Should I Patent It?
Artificial intelligence (AI) is a driver of innovation in imaging science. Scientists are developing AI methods to automate tumor identification, classify archeological sites, chart glacial melt, and uncover new drug indications. But are these AI applications even considered inventions? Can AI be patented? Even if it can be patented, should it be? Douglas Link and Curtis Vock from Lathrop Gage LLP (lathropgage.com) specialize in intellectual property, and they suggest answering a few questions before proceeding with that patent application.
1. Is it patentable? AI-related inventions are like any other invention and must be patent eligible (not an abstract idea), new, useful, and nonobvious to be successfully patented. Furthermore, the technology must be described so that (a) someone of ordinary skill in the art can make and use the invention without undue experimentation and (b) the inventor can prove, when the patent is filed, that she or he has "possession" of the invention, typically by including one or more examples on how to practically make the invention.
2. Are you improving a computer? If the invention is an advancement of AI techniques and/or the foundational AI computing structure, then the invention might fall within the category of an improvement to a computer itself. This provides a straightforward argument for patentability.
3. Does the AI invention use the computer as a tool or improve a technological field? Using standard AI models and techniques as a tool for a known application is likely ineligible under US patent law. However, the US Patent Office Guidance on this topic states that an improvement to technology is present and patentable when the claimed elements integrate an abstract idea (such as a mathematical algorithm) into a practical application. An example of a practical application could be improving an existing imaging platform using integrated AI technology to increase the clarity and efficacy (i.e., highlighting potential targets for treatment or further investigation) of the images obtained.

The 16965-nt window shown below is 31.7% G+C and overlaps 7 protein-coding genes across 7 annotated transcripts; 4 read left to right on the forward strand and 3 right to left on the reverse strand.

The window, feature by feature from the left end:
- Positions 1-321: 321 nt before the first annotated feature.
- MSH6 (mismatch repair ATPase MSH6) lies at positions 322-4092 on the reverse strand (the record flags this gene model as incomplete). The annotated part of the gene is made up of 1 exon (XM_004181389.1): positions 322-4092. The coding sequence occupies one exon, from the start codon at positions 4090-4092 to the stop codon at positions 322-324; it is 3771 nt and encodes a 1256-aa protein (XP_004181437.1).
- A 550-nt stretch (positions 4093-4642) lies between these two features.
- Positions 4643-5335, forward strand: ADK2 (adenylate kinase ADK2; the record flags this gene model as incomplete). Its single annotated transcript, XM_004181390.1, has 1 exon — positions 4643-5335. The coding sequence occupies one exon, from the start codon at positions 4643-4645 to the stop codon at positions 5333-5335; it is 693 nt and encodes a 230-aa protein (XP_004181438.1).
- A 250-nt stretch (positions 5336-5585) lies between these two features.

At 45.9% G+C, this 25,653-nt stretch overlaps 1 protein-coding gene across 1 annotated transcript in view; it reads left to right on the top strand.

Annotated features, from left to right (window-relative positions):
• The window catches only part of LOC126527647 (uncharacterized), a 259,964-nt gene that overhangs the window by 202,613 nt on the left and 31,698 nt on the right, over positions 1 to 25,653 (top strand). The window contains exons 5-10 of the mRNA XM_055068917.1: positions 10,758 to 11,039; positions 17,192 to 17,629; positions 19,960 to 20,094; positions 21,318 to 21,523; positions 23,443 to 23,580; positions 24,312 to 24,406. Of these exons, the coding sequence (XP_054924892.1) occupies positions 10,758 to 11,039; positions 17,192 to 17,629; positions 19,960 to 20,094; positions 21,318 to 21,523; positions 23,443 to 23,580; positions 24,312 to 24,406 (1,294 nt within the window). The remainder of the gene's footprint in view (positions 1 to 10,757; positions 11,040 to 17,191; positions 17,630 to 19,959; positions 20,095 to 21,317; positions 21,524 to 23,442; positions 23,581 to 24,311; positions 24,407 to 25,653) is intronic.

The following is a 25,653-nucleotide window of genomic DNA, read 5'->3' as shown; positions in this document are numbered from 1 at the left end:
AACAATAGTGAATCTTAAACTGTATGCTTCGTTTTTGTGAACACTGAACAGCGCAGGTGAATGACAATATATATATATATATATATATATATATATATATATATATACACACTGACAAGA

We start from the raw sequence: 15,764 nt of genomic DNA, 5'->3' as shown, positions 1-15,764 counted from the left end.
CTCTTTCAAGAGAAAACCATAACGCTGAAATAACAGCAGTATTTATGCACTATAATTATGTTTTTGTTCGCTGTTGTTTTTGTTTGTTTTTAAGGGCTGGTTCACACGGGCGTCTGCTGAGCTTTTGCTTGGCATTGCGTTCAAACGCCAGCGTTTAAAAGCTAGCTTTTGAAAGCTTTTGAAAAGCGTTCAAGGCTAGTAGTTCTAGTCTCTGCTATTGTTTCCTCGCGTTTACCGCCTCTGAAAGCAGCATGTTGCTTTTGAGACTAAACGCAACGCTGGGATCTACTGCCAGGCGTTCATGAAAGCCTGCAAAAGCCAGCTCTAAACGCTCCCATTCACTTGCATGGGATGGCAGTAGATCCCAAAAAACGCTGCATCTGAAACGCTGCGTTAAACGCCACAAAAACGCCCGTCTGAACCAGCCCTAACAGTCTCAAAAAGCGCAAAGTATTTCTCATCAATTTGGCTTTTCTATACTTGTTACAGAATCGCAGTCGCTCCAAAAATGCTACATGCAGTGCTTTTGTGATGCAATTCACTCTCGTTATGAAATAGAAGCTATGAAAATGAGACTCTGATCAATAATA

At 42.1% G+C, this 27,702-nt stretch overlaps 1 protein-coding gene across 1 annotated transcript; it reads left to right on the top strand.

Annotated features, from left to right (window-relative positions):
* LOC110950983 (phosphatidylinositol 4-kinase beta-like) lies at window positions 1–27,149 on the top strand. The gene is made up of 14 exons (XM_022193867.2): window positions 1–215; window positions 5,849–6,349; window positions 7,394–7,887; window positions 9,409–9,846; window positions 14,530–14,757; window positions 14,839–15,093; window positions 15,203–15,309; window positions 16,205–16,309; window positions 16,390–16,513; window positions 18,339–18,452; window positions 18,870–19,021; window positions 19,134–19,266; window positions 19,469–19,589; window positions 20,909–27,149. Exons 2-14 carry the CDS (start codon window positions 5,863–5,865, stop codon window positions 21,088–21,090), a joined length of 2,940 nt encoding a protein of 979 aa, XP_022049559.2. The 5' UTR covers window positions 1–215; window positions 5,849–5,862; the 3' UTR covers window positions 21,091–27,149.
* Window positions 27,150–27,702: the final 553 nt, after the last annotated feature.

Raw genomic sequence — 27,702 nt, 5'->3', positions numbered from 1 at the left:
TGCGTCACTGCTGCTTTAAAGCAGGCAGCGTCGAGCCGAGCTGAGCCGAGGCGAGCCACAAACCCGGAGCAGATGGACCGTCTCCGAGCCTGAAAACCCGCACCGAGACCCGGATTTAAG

4. If yes, how should AI improvements be claimed? If you are using AI with a set of known components (e.g., a set of existing components knitted together by a "black box" executing AI), the AI improvements should be clearly articulated in the claims. The Federal Circuit has invalidated patents for not providing sufficient detail of how components process data. If the patent claims and describes inputs to and outputs from a black box, without execution detail of the black box, it will likely fail. There is limited Federal Circuit case law directly addressing AI inventions, but other cases suggest patentability based on how data is organized, how the AI model is trained, or how the AI engine outputs and effects an external system. How/what data is displayed in a GUI may also provide a road to patentability.
5. Is the invention detectable? Even if the AI invention is patentable, you must still assess whether it will even be possible to detect infringement by an unauthorized entity. Often AI tools and data-processing platforms are in the cloud and completely undetectable. If your sole purpose of patenting is to prevent infringement and pursue litigation, likelihood of proving unauthorized use of your AI should be determined prior to filing. Difficulty in proving infringement of your AI may be outweighed by other business concerns, for example owning patents for exit strategies or licensing purposes.
6. How else can I protect AI? If any of the above give pause for concern, consider trade secret and copyright protection. Trade secret protection prevents others, including employees, from stealing data behind the AI models (e.g., model training datasets or techniques). However, there are data security and notification requirements that must be met in order to have a valid trade secret: one cannot simply say "trade secret" and expect full protection. Copyrights, when coupled with a strong licensing agreement, may further provide control over software code.
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